It seems like the art world has appropriated the idea of “curator” with galleries and art fairs getting commercialized and so focused on monetary gain… How does this show stand up to that, and how can it continue to do so? Do you have plans to do another project on this subject?
To us, it seems like everything now is “curated,” a “carefully” and “tastefully” “elite” selection of goods, and services—everything from coffee to closets; and this should probably come as no surprise under such an onslaught of consumer capitalist culture. On one level, then, the idea of having multiple curators could neutralize, we hope, the idea of the elite voice of one CURATOR, particularly in emphasizing not the idea of the curator as a selection mechanism, but the curator as a relationship. That is what we tried to do with Muse Muse—to emphasize the relationship between curator and artist as a symbiotic and inspirational one that goes both ways, that goes all ways.
We loved working with so many people who each brought us into their intimate worlds and relationships, and we hope that this is clear to the viewer of the show. When one looks at the works in the show, what we hope they see is not only the work itself, but some ethereal hint of the essence of the artist and curator. Each is showing the viewer who they are, each is letting us all in. It is a privilege to see beyond any veil, and we hope that this may be what is special about art (or literature or poetry); it goes beyond the surface, it gets inside. Going forward, we look to get inside, always get inside.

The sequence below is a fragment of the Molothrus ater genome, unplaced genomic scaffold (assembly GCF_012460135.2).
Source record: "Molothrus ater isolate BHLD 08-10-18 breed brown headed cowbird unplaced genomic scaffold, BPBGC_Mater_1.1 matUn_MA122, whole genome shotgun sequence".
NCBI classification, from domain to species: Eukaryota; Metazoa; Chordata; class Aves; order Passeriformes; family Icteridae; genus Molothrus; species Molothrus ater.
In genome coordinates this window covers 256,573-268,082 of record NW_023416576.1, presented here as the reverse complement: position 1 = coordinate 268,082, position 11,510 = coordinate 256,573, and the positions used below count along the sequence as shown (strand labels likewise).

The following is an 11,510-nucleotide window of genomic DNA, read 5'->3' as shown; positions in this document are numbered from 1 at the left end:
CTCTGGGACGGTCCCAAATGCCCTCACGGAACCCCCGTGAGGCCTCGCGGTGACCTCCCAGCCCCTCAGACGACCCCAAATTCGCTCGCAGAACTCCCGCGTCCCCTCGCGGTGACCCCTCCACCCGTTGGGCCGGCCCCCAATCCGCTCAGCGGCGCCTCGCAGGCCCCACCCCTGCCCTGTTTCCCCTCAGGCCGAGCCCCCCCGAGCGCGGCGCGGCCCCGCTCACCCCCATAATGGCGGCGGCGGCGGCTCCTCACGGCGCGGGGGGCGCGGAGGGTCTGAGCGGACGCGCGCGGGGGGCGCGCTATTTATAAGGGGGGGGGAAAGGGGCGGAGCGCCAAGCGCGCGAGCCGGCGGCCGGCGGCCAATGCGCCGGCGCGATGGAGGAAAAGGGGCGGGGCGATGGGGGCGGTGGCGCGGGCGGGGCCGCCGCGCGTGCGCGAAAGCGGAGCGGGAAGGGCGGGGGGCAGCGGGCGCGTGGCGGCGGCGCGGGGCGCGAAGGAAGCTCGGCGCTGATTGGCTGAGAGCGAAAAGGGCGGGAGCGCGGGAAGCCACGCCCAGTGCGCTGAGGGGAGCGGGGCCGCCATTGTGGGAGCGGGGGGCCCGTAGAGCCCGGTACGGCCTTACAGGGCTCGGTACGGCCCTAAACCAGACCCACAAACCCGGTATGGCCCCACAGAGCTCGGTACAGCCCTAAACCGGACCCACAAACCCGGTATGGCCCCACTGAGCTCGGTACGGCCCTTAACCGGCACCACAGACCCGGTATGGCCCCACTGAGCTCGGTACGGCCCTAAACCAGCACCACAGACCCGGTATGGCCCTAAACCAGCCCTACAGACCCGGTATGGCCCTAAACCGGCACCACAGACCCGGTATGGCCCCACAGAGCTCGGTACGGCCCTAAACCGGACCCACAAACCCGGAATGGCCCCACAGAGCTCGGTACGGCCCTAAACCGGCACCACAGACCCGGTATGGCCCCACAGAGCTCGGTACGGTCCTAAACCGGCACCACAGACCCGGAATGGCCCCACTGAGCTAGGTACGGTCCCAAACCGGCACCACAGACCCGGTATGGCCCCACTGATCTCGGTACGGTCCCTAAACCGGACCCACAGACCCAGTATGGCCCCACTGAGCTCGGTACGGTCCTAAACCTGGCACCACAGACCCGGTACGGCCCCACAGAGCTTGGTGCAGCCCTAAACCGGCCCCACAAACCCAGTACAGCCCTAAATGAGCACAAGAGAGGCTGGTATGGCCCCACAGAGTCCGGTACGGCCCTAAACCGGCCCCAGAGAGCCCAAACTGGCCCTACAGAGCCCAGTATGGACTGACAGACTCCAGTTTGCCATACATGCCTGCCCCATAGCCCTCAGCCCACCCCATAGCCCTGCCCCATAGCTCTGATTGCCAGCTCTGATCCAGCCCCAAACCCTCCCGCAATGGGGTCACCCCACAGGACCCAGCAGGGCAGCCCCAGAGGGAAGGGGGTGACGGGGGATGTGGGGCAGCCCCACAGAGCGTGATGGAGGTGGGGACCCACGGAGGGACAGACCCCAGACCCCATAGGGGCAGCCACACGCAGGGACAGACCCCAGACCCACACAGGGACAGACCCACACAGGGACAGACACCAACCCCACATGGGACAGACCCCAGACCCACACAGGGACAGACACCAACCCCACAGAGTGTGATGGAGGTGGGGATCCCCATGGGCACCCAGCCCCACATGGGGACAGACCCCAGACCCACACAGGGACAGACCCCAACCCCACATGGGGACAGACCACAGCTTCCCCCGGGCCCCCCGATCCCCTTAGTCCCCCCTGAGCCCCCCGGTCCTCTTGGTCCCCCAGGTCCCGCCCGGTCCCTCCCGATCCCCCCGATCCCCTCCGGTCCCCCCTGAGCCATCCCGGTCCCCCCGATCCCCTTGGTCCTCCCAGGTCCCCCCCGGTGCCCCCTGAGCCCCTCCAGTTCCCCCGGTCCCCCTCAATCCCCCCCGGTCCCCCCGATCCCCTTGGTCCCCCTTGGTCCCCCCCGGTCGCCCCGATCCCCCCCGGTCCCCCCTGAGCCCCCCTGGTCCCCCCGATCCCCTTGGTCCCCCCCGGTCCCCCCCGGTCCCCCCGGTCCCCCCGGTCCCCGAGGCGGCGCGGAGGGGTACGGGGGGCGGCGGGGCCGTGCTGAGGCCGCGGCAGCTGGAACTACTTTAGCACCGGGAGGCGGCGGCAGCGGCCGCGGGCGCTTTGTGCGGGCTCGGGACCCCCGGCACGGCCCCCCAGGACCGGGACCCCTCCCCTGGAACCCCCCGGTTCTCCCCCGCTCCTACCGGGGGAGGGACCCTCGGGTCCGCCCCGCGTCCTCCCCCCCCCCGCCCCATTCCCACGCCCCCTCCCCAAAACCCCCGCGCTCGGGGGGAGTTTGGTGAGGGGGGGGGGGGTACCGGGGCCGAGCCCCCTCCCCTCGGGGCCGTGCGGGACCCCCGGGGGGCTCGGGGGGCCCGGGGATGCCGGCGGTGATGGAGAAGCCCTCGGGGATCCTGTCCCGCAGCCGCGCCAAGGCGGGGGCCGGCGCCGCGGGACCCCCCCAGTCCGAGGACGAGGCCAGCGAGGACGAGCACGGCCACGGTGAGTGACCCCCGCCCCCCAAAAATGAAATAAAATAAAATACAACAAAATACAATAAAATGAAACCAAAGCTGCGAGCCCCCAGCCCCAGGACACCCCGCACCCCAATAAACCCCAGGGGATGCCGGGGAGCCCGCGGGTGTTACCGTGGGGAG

During the opening, several young women were deeply touched by Theresa Chromati’s paintings and were overheard discussing with the artist her work and what they meant, almost in tears—they were tears of identification, not sadness. It was a powerful moment, one brought forth not only by the work itself, but by the relationship of Richie and Theresa. That is the Muse Muse…Muse.
Your press release is so poetic, and it really emphasizes the inspiration you got from language, and the music to the word “muse”. Do you think that this concept can be carried over to other mediums? (music, writing, design, whatever…)
Definitely. Between you and us…muse muse, amuse a muse, a muse muse crawls over miu miu to erode an old-fashioned (tired) patriarchal vision of artist and muse to grow stronger on the absolute absence of Harvey Weinstein and ilk (fuck them…no, not reallyJ).
I know you referenced early 1900’s politics, but did current politics play a part in putting together this show?
Absolutely. We are tired of power and money and exploitation. Really tired of exploitation, money, and power.
Thomas Beachdel Aaron Young
Theophilos Constantinou Nemo Librizzi
Richie Shazam Theresa Chromati / Martine Gutierrez
Antonia Marsh Grace Ahlbom
India Salvor Menuez Jahmal B Golden
Michal Nanoru Dušan Tománek
Lissa Rivera Naomi Okubo
Jo Rosenthal VirtuosoVirtuoso zine: Medar de la Cruz, Kellian Delice, Emma Kohlmann, Mica Levine, Hayley Martell, Marian Martin, Ambar Navarro, Kat Rose, Emerson Rosenthal, Charlie Rubin, Leticia Sampedro, Shane Saunders, Andrea Sisson, Marie Tomanova, Amanda Wallace, Thomas Watkiss, Linda Yang, Yulia Zinshtein, Dale Zine
David C. Terry Jaimie Warren
Marie Tomanova Pixy Liao